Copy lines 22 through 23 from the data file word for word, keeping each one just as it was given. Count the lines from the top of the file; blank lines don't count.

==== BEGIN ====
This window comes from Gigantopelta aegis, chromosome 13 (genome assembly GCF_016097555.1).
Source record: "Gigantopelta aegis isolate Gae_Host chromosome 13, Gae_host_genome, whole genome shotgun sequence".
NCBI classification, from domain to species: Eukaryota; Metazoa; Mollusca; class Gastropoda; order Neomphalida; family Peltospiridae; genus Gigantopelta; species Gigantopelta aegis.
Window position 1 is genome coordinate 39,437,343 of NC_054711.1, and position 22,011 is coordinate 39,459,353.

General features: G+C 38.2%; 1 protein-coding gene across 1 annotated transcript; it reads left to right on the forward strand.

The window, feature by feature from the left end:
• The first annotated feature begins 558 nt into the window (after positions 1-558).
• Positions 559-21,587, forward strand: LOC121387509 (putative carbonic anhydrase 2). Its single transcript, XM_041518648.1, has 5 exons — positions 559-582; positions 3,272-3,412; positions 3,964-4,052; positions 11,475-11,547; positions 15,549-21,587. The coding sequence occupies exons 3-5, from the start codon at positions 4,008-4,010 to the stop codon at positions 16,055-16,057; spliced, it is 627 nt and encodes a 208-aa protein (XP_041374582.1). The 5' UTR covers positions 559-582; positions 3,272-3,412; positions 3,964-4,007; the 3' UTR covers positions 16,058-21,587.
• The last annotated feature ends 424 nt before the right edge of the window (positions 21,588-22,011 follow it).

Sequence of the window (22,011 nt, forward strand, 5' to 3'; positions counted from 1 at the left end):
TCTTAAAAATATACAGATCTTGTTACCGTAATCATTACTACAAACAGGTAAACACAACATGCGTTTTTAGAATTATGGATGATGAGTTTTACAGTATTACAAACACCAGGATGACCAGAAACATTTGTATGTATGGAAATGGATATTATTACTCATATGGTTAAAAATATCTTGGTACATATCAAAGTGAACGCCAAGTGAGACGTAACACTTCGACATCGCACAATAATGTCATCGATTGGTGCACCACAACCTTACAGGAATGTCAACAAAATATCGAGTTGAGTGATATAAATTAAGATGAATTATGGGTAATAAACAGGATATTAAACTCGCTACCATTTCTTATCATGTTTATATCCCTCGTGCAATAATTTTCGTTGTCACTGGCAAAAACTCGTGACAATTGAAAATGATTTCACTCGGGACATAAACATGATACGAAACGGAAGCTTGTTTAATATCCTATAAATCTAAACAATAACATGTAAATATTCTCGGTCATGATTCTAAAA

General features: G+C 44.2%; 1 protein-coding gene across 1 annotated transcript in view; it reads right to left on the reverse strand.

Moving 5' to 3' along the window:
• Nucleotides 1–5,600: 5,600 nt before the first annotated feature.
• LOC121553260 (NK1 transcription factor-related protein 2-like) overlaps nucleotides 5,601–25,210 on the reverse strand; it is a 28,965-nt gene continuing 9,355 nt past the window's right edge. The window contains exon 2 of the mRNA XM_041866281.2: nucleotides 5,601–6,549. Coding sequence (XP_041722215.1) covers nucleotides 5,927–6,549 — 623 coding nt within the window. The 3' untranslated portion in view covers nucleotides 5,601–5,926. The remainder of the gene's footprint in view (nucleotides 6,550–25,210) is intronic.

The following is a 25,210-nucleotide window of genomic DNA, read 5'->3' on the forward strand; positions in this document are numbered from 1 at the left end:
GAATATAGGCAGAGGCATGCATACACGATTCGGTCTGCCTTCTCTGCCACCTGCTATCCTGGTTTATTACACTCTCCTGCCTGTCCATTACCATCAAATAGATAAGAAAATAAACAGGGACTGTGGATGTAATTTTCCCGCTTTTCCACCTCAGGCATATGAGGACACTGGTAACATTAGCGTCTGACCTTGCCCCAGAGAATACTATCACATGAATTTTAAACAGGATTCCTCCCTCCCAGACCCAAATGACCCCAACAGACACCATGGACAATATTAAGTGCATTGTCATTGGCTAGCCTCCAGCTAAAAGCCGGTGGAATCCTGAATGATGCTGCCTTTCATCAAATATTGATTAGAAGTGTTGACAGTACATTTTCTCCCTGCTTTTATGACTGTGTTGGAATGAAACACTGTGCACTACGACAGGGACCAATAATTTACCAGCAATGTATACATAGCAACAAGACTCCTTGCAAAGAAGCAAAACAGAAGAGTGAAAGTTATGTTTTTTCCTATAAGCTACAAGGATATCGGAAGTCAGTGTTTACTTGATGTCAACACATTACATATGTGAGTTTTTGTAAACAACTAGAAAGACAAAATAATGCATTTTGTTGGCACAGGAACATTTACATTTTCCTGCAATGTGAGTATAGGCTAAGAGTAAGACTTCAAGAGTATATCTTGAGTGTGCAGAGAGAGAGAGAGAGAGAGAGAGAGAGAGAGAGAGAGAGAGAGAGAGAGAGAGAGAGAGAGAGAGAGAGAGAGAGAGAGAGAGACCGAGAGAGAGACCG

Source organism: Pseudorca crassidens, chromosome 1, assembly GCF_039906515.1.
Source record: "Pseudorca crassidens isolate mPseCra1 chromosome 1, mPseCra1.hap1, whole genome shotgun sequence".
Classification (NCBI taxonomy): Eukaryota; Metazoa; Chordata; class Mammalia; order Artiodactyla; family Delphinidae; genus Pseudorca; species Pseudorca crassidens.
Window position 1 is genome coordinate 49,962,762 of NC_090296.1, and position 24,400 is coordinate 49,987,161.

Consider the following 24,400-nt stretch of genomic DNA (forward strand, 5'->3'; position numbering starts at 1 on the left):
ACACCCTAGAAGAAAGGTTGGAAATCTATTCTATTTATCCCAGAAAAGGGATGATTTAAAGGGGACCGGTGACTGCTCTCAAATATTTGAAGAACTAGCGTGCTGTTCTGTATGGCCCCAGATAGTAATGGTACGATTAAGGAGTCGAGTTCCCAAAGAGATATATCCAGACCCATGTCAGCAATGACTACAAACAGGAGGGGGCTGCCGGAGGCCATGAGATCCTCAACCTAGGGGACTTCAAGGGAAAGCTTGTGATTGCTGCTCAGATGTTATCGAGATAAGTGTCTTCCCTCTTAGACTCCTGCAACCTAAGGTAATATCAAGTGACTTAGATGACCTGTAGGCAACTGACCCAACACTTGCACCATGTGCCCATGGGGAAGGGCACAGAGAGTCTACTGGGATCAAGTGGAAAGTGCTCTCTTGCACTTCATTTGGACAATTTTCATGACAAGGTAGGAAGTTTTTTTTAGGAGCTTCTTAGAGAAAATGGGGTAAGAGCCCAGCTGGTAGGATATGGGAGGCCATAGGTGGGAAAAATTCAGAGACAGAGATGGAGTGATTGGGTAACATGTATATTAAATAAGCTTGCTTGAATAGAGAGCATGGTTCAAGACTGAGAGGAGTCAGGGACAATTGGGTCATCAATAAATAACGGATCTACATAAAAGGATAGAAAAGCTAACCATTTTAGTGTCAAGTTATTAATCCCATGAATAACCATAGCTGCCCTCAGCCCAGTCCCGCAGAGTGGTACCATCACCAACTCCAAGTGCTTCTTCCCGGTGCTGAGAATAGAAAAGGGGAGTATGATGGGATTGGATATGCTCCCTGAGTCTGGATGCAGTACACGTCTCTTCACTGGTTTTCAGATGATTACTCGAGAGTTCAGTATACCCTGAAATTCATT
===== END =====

Consider the following 24,400-nt stretch of genomic DNA (forward strand, 5'->3'; position numbering starts at 1 on the left):
ACACCCTAGAAGAAAGGTTGGAAATCTATTCTATTTATCCCAGAAAAGGGATGATTTAAAGGGGACCGGTGACTGCTCTCAAATATTTGAAGAACTAGCGTGCTGTTCTGTATGGCCCCAGATAGTAATGGTACGATTAAGGAGTCGAGTTCCCAAAGAGATATATCCAGACCCATGTCAGCAATGACTACAAACAGGAGGGGGCTGCCGGAGGCCATGAGATCCTCAACCTAGGGGACTTCAAGGGAAAGCTTGTGATTGCTGCTCAGATGTTATCGAGATAAGTGTCTTCCCTCTTAGACTCCTGCAACCTAAGGTAATATCAAGTGACTTAGATGACCTGTAGGCAACTGACCCAACACTTGCACCATGTGCCCATGGGGAAGGGCACAGAGAGTCTACTGGGATCAAGTGGAAAGTGCTCTCTTGCACTTCATTTGGACAATTTTCATGACAAGGTAGGAAGTTTTTTTTAGGAGCTTCTTAGAGAAAATGGGGTAAGAGCCCAGCTGGTAGGATATGGGAGGCCATAGGTGGGAAAAATTCAGAGACAGAGATGGAGTGATTGGGTAACATGTATATTAAATAAGCTTGCTTGAATAGAGAGCATGGTTCAAGACTGAGAGGAGTCAGGGACAATTGGGTCATCAATAAATAACGGATCTACATAAAAGGATAGAAAAGCTAACCATTTTAGTGTCAAGTTATTAATCCCATGAATAACCATAGCTGCCCTCAGCCCAGTCCCGCAGAGTGGTACCATCACCAACTCCAAGTGCTTCTTCCCGGTGCTGAGAATAGAAAAGGGGAGTATGATGGGATTGGATATGCTCCCTGAGTCTGGATGCAGTACACGTCTCTTCACTGGTTTTCAGATGATTACTCGAGAGTTCAGTATACCCTGAAATTCATT